Although Christ in the Gospel and Paul in 1 Corinthians 12, and even us in the 21st century are separated from Nehemiah by  hundreds and thousands of years, the problem he faced are not peculiar to the time of Nehemiah. Every age has its own needs similar to Nehemiah’s.

We are told in the Gospel of today how Christ came to Nazareth, where he had grown up and went into the synagogue on the Sabbath day. There he read from the Scroll of Prophet Isaiah 61, which was handed over to Him:

“The Spirit of the Lord is upon me, because he has anointed me to bring glad tidings to the poor. He has sent me to proclaim liberty to captives and recovery of sight to the blind, to let the oppressed go free, and to proclaim a year acceptable to Lord….today this Scripture passage is fulfilled in your hearing,” Christ concluded.

Yes, for Christ, the poor, the needy, the blind, the oppressed must be helped and alleviated, and scriptures must be  read, taught and actualized even to a divided audience of our time .  A mission that Paull inherits .

For Paul , in the second reading, it was a divided church with all kinds of moral issues and abuse of spiritual gifts.
Like Nehemiah, Paul uses the familiar metaphor the” body” to remind his church,that, just as the nose would not say I don’t need the ear, the teeth,  the lungs,  the eyes,  or the entire head, the church community must learn from the unity of the human body. All parts of the body are important just as all section of the church, Priest, Religious, lay men and women, the youth, children.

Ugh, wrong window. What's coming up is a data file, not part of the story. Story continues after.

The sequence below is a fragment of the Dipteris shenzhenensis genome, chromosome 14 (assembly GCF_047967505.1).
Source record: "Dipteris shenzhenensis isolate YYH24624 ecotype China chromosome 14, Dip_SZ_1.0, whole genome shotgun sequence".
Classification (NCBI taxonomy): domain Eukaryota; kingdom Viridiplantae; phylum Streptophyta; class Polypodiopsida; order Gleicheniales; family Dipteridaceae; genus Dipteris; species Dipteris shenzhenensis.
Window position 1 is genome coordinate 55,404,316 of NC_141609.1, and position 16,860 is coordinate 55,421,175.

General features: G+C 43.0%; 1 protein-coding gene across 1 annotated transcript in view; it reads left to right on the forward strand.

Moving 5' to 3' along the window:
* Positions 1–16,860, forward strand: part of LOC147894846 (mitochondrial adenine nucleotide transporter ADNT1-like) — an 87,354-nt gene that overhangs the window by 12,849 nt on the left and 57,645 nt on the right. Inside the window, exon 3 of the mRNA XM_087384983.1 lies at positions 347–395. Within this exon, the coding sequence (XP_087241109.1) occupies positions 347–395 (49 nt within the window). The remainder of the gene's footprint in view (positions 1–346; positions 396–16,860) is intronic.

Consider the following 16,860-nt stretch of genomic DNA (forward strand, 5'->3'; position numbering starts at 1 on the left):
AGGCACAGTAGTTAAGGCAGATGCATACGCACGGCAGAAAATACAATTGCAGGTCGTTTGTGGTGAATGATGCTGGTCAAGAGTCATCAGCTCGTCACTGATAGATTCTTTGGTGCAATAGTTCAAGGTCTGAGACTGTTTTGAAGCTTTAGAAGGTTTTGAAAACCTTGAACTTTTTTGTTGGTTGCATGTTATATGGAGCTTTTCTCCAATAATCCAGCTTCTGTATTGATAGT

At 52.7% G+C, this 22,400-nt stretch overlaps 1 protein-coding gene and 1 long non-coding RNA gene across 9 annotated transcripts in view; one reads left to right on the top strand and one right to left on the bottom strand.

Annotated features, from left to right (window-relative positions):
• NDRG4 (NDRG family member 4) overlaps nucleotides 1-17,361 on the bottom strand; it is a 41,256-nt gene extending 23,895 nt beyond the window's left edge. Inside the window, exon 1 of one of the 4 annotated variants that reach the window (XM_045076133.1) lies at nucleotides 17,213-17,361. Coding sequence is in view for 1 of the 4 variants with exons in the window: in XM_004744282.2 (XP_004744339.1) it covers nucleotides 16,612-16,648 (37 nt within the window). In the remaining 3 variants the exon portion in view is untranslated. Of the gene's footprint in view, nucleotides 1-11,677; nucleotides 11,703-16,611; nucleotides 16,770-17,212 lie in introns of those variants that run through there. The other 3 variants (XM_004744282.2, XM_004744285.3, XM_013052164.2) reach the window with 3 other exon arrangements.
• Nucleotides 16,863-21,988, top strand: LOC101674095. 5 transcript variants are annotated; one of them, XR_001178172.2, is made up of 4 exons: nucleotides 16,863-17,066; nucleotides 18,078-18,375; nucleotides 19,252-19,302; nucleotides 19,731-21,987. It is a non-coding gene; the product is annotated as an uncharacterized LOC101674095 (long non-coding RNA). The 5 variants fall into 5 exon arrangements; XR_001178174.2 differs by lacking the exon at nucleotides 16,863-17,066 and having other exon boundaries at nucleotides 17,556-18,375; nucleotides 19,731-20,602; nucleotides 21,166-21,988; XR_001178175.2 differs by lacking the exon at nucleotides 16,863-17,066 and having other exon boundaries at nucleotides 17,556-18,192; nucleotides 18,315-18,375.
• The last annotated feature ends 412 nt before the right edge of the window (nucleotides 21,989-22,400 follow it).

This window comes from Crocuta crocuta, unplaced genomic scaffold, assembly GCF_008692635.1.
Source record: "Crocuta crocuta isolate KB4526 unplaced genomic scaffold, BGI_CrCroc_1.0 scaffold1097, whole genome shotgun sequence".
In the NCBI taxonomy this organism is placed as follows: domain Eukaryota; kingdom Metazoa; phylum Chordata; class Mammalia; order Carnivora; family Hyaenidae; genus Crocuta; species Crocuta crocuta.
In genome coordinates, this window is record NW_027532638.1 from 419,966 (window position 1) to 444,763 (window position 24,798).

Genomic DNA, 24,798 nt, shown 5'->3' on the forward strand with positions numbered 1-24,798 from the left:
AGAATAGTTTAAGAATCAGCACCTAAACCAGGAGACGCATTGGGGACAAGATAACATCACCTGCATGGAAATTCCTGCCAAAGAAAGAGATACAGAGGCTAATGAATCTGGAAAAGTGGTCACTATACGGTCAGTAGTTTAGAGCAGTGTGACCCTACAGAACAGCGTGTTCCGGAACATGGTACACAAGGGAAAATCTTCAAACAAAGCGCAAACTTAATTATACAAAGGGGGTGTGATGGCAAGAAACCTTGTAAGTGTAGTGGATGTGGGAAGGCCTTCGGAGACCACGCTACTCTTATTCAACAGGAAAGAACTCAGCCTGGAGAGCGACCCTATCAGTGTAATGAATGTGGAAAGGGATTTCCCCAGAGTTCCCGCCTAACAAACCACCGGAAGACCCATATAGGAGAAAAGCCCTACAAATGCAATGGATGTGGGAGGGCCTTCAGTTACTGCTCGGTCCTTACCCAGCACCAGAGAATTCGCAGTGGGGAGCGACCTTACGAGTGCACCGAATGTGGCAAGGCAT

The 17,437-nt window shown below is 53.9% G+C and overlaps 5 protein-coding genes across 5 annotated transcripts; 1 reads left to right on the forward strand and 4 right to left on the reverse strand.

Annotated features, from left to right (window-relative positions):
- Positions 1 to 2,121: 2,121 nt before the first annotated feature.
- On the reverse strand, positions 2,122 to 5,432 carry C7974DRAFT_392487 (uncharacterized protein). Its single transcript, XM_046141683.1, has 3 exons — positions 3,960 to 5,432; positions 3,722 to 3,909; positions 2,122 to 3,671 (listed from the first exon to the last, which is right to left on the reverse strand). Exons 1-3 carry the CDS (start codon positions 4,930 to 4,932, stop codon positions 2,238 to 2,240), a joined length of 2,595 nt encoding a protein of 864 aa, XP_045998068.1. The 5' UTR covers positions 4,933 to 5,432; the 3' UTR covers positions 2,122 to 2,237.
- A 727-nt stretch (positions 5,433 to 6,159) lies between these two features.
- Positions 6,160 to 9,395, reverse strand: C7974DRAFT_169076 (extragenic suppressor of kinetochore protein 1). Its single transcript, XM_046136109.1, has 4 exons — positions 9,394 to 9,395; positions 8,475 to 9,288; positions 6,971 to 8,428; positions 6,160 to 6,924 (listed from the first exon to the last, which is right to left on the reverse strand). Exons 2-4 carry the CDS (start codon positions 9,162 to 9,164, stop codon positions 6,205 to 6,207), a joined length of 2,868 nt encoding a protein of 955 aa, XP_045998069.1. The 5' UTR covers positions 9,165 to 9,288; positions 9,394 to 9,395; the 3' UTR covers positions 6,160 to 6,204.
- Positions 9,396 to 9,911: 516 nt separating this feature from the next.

We all have a mission to share with one another especially in our challenging times of pluralism, and conflicts among religious groups, terrorism, and Islamic militancy, threats of nuclear bombs, remnants of apartheid and drug trafficking, human rights abuse, discrimination of  all  kinds, and racism still raising ugly heads here and there.We all have a mission to share.

Vatican II Council recognizes this as well when she states in the Apostolicam actuositatem, Decree on the Apostolate of the Lay people that,

“The church was founded so that by spreading Christ’s kingdom throughout the world to the gory of God the Father, every man and woman may share in the saving work of redemption, and so that through them the entire world may be truly directed towards Christ. Every activity of the mystical body, with this in view, goes by the name of apostolate, which the church exercises through all its members, though in various ways… In the organism of the living body no part is passive… same is true in the body of Christ which is the Church, ‘when each part is working properly, promotes the body’s growth’ (Eph 4:16)."

The  lessons and fruits of this shared mission from the time of Nehemiah, Christ and Paul, down to us, where ever we may be priviledged to serve in any capacity  be it civilly or religiously are: selflessness, search and promotion of common good, renunciation of sins, rejection of bad habits, contentment, unity in diversity, peace and joy.